Skip to content

History Conference Offers Unique Insights Into Past



Many insights were gained into life in Ste. Genevieve and surrounding areas during centuries gone  by, at the 19th Ste. Genevieve History Conference on Sept. 18.

Put on by the Foundation For Restoration of Ste. Genevieve, the annual event had been cancelled in 2020 by the COVID-19 pandemic and was set up to ensure social distancing this time around. A smaller, but enthusiastic crowd attended the five lectures.

Following opening remarks by Foundation president Michael “Skip” Weiler, Sharon Person, professor of English at St. Louis Community college and co-author  with Carl J. Ekberg of “St. Louis Rising,” gave the first presentation.

Her lecture, “Un ‘mariage inconstant’: Guillaume Pottier drafts a will, and the Louisiana Superior Council rejects it,” examined women’s rights in the Illinois Country and the situation faced by illegitimate children during the colonial era.

Dr. Adam Criblez, director of the Center For Regional History at Southeast Missouri State University, gave “History of Early Cape Girardeau.” He noted how that fellow river town has been a melting pot of various cultures from the very beginning.

Dr. Will Thompson, chairman of the Department of World Languages and Literatures at the University of Memphis, presented “Fictional Portraits of the French Creoles of the Illinois Country.” He listed numerous examples of how the inhabitants have been portrayed over the years.

Chris Collins, superintendent of the  Ste. Genevieve National Historical Park was scheduled to give an update on the park following Thompson. Collins, however, sent out email messages Saturday morning that he was feeling ill and was cancelling as a precaution.

Dr. David MacDonald, emeritus professor of history at Illinois State University, then turned the focus on  local American Indian tribes and their relations with the settlers in “Jean-Baptiste Ducoigne, an Under-Appreciated Leader of the Kaskaskia Tribe”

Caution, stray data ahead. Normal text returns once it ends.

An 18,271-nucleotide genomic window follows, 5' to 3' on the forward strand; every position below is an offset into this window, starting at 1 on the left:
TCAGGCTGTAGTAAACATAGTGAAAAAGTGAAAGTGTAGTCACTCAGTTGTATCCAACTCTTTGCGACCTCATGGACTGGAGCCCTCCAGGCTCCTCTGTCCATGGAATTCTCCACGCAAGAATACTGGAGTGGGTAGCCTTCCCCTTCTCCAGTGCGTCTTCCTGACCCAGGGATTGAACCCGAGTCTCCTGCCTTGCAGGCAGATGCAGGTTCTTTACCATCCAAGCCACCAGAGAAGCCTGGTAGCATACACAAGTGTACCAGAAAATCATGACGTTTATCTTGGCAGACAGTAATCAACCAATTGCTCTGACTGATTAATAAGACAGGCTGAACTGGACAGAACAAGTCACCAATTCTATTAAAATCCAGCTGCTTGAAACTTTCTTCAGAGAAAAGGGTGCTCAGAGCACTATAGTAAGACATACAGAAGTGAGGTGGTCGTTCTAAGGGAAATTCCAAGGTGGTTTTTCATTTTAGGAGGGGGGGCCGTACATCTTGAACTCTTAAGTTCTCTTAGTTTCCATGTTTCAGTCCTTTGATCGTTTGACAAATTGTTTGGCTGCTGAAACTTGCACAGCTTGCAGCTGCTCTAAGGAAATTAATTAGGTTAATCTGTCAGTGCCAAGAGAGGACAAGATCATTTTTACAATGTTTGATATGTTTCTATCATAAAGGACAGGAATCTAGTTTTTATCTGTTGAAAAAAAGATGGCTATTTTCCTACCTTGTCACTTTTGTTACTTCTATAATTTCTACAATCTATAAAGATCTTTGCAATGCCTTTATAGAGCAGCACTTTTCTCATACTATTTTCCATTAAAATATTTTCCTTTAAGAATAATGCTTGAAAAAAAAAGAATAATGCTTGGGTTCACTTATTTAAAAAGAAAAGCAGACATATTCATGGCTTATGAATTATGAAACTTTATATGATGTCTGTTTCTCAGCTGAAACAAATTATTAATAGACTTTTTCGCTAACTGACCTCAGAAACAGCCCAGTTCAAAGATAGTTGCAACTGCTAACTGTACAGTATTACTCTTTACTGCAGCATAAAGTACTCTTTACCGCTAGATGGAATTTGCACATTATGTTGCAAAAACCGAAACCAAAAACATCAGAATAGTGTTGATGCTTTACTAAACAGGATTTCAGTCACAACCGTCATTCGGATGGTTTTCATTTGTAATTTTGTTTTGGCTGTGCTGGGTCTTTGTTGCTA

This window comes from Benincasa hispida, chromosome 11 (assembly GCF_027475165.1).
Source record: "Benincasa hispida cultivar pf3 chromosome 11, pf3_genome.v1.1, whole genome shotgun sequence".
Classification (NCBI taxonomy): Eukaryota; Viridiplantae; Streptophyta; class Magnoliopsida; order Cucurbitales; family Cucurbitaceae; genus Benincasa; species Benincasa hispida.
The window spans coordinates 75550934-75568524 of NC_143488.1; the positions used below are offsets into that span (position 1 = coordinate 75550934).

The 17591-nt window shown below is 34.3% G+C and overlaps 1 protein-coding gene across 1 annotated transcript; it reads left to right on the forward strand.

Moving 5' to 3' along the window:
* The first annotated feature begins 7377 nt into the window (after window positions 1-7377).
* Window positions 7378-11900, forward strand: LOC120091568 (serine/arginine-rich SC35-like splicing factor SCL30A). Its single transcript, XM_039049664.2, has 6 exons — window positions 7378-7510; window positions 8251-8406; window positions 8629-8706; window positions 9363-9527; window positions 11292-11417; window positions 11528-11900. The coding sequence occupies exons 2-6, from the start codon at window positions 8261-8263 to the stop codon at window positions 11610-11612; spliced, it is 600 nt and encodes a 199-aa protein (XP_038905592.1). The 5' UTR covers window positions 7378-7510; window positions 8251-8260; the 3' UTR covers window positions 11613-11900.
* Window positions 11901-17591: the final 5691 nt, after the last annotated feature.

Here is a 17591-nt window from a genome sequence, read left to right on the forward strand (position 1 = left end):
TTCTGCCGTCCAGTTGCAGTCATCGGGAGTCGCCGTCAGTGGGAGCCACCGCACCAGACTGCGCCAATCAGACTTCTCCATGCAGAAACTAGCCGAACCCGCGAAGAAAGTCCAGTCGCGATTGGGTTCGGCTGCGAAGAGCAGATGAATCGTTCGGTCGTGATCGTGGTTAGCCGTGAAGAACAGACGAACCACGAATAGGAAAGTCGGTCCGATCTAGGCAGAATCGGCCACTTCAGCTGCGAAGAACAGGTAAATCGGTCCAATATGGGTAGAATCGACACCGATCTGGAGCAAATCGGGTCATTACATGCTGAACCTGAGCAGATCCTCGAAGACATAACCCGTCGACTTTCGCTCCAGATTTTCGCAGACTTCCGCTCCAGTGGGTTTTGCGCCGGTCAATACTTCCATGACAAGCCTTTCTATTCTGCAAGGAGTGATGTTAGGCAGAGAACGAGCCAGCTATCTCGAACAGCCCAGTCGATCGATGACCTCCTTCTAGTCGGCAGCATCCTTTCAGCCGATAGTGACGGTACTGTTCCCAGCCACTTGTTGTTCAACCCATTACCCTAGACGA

Local historian Bob Mueller gave the final presentation, “Town Lots, Houses, and Outbuildings in Colonial Ste. Genevieve.”

Mueller noted that the French were “wonderful writers,” leaving some intriguing descriptions of properties.

He said he found 252 descriptions of town lots, going back to 1757. He said he tried to separate them from the old town and the new town. He said he also included New Bourbon with New Ste. Genevieve. Mueller found 161 deeds, two building contracts and 80 estate inventories, which he called “one of the best things we have in our records” for getting an idea of what life was like.

Mueller also found that  there were 160 poteaux en terre buildings. Of those, 89 gave sizes of the structures. The average size was just was 478 square feet overall, ranging between 145 and 1,235 square feet. In the new town, the average was 468 square feet, with the smallest being 159 square feet.

He also mentioned find other building styles, in addition to the familiar poteaux en terre and poteaux sur solle. One was poteaux en cannelé/en coulisse, with posts or boarded in a grooved vertical post. Another was  piece sur piece or maison en boulin, built with horizontal, rather than vertical logs. There was one other – seen only in the old town, maison de columbage, which used widely-spaced vertical posts.

Mueller said he was struck by how small may of the houses were, as compared to surviving examples like the Louis Bolduc House and others. Another surprise was that galleries were only mentioned six times, and only three of those wrapped all the way around the house. There were also only two attics mentioned.

He also looked into outbuildings. Interestingly, no outhouses, or privies, were mentioned. A total of 35 ovens, 16 of which  were mounds of earth, were mentioned.

Another interesting fact was that the 116 mentions of barns indicated that their square feet was an average of 861 square feet – considerably bigger than the houses.

Mueller came away believing that the survival of so many of the nicer colonial homes have given researchers an inaccurate picture of how things really were in the village.

“We do tend to describe the past on what exists today,” he said. “The poteaux on terre was the most dominant style of construction of houses and colonial towns were a lot more diverse in their style of architecture than what is currently portrayed.”

He added that descriptions of the old and new towns during the colonial era should be “more inclusive” and avoid  “cookie-cutter” descriptions.